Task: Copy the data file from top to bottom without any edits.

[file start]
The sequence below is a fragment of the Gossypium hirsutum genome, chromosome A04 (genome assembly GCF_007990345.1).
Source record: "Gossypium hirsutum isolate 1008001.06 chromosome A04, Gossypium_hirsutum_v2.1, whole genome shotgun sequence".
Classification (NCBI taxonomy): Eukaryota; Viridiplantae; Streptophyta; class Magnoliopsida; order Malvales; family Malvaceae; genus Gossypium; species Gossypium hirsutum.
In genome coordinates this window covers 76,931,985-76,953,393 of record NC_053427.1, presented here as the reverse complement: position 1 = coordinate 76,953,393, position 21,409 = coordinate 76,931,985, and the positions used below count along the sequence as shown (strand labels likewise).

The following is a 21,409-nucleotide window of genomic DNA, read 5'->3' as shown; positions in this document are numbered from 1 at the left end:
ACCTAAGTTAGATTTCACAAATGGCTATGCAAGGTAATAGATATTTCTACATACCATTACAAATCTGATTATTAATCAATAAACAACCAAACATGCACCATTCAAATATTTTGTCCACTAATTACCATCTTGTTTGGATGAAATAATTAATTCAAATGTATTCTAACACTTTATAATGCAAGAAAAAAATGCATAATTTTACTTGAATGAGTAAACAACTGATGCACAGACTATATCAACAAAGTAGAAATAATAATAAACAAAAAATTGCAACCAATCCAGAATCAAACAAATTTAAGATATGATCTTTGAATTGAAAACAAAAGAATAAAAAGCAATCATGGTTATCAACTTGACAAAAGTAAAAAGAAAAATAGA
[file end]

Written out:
The sequence below is a fragment of the Gossypium hirsutum genome, chromosome A04 (genome assembly GCF_007990345.1).
Source record: "Gossypium hirsutum isolate 1008001.06 chromosome A04, Gossypium_hirsutum_v2.1, whole genome shotgun sequence".
Classification (NCBI taxonomy): Eukaryota; Viridiplantae; Streptophyta; class Magnoliopsida; order Malvales; family Malvaceae; genus Gossypium; species Gossypium hirsutum.
In genome coordinates this window covers 76,931,985-76,953,393 of record NC_053427.1, presented here as the reverse complement: position 1 = coordinate 76,953,393, position 21,409 = coordinate 76,931,985, and the positions used below count along the sequence as shown (strand labels likewise).

The following is a 21,409-nucleotide window of genomic DNA, read 5'->3' as shown; positions in this document are numbered from 1 at the left end:
ACCTAAGTTAGATTTCACAAATGGCTATGCAAGGTAATAGATATTTCTACATACCATTACAAATCTGATTATTAATCAATAAACAACCAAACATGCACCATTCAAATATTTTGTCCACTAATTACCATCTTGTTTGGATGAAATAATTAATTCAAATGTATTCTAACACTTTATAATGCAAGAAAAAAATGCATAATTTTACTTGAATGAGTAAACAACTGATGCACAGACTATATCAACAAAGTAGAAATAATAATAAACAAAAAATTGCAACCAATCCAGAATCAAACAAATTTAAGATATGATCTTTGAATTGAAAACAAAAGAATAAAAAGCAATCATGGTTATCAACTTGACAAAAGTAAAAAGAAAAATAGA